“They fuck you up, your mum and dad.”
Wise words from Phillip Larkin there, and certainly applicable when talking about my own levels of neurosis towards my 4 year-old son.
Let’s take the latest issue being faced by my stupid psyche. It’s certainly a biggie, and one that I have feared for some time now (well, just over 4 years!).
You see, back in September of last year, my little bundle of lithium starting school.
Not an issue in itself. Thousands of kids do it each year. Well, this is the first time my kid has done it, and to put it mildly, I have my own shitty hangs up.
In short, I hated school… every poxy second of it!
With the exception of a few mates, and a wicked English Literature teacher who scared me into learning stuff that was actually helpful, absolutely nothing else about my entire educational experience was enjoyable. The day I left was like receiving a get out of jail free card – hand delivered by a team of Playboy Bunnies.
The educational establishments (loose term) that I occasionally attended were truly dreadful, and acted as nothing more than state-sanctioned hurt lockers for aspiring criminals and future cast members of Benfits Street.
The pupils didn’t give a shit about the school, the teachers didn’t give a shit about the pupils, and I didn’t give a shit about most of it.
As a result of this breathtaking daisy chain of crapness, from Sunday night to Friday afternoon I pretty much plotted ways to avoid the school bell.
I hoodwinked my mother into time off with tales of various germs entering my frail body and laying waste to my immune system. I played truant with my friends in the local town centre, hiding in various café and perfecting my ability to eat cheese toasties whilst playing Paperboy and Bubble Bobble.
And when I had no choice but to attend, I spent the entire time doing anything other than what I should have been doing. For the most part, I concentrated on trying to make the girls laugh whilst avoiding the roaming bullies, droogs and other members of the faculty staff that were employed to keep order and maximize fear.
It was a bad time for me, one that I wouldn’t wish on my favorite enemy – if I had one.
And so it comes to pass that my son now enters the British educational system. The most precious thing I have is being handed over to who knows who, for six hours a sodding day! When else would a responsible parent do such a thing? Do I throw the keys to my house at a complete stranger each morning, and say, ‘I’ll be back in six hours, try not to break anything!’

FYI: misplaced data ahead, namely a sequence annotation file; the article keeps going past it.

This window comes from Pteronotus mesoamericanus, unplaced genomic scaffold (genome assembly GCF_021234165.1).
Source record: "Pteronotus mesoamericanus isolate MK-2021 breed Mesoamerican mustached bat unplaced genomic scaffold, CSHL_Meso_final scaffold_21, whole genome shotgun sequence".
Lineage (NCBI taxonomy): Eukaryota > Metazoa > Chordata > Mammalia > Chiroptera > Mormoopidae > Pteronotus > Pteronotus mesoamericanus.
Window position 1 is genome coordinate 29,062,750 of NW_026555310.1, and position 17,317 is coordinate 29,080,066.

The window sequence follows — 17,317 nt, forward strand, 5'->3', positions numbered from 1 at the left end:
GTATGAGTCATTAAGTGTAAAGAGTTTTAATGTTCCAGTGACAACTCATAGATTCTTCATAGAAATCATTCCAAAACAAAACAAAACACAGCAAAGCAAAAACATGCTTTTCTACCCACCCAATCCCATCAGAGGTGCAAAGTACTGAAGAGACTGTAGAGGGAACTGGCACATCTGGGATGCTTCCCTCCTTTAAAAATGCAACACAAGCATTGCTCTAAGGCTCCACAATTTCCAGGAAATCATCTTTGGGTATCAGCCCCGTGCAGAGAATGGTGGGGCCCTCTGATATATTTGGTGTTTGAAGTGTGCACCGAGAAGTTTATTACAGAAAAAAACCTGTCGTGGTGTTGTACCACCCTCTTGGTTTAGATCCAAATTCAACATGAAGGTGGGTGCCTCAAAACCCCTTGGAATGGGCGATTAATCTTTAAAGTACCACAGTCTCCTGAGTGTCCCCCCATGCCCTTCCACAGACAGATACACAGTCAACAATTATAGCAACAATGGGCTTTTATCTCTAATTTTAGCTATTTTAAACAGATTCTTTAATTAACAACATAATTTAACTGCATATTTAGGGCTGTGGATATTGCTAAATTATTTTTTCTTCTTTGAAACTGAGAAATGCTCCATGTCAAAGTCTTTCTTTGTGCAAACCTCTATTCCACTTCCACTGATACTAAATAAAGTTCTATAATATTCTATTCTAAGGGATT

I feel like I should fight against this apathy. I need to challenge the arcane doctrine we all seem way too willing to accept as normal. And yes, I’m also terrified that his experience will be just as shit-awful as mine!
However, it would appear that underneath my painful attempts to redirect my fear, I have miscalculated one very important aspect. One fundamental element in all of this ridiculous expectation and self-created scaremongering:
My son is not me!
Honestly, I can’t tell you how much of a blessing this is for him. Actually, if you’re a frequent visitor to this site, you probably know all too well just how lucky the kid is for not taking after his father.
Whilst it’s fair to say that being skeptical, a little introverted and a tad standoffish is good for business, it isn’t always helpful away from the keyboard. It’s also pretty obvious how this aspect of my nature (albeit a younger, more toned down version), would ensure my time at school be nothing short of a glorious picnic of red ants and curly Spam sandwiches – covered in dog shit!
I really don’t want to get into a whole diatribe about Paul Millard: The School Years, and recount tales of woe and misery-soaked bollocks. It really wasn’t like that. I’ll freely admit to a little poetic license in this tale, but do not dismiss it as nothing more than a complete fiction. My schooldays were far more Carrie than Tom Brown. Trust me!
Anyway, these days I’m more transfixed with the hope of seeing such potential horrors vanquished from my son’s future experiences. The thought of him having to deal with some of the shit I went through is enough to have me follow him around each day, disguised as a text book, and ever ready to jump out and protect my little angel from weird teachers and fat kids with personal space issues!
Well, he is now into his third term at school. His teachers are glowing towards his efforts, he already has more friends than I have managed to accrue in 42 years on the planet, and he seems to love every aspect of the school experience.
In short, I think his experience will be just that – his experience. No need for me to muddy the waters with my bullshit. I should take a breath and have a little faith in my son.
The fact that he was recently caught in the girls toilets trying to make the chicks laugh, will be put down to a rogue strain of the Millard personality seeping though!
Paul Millard 2015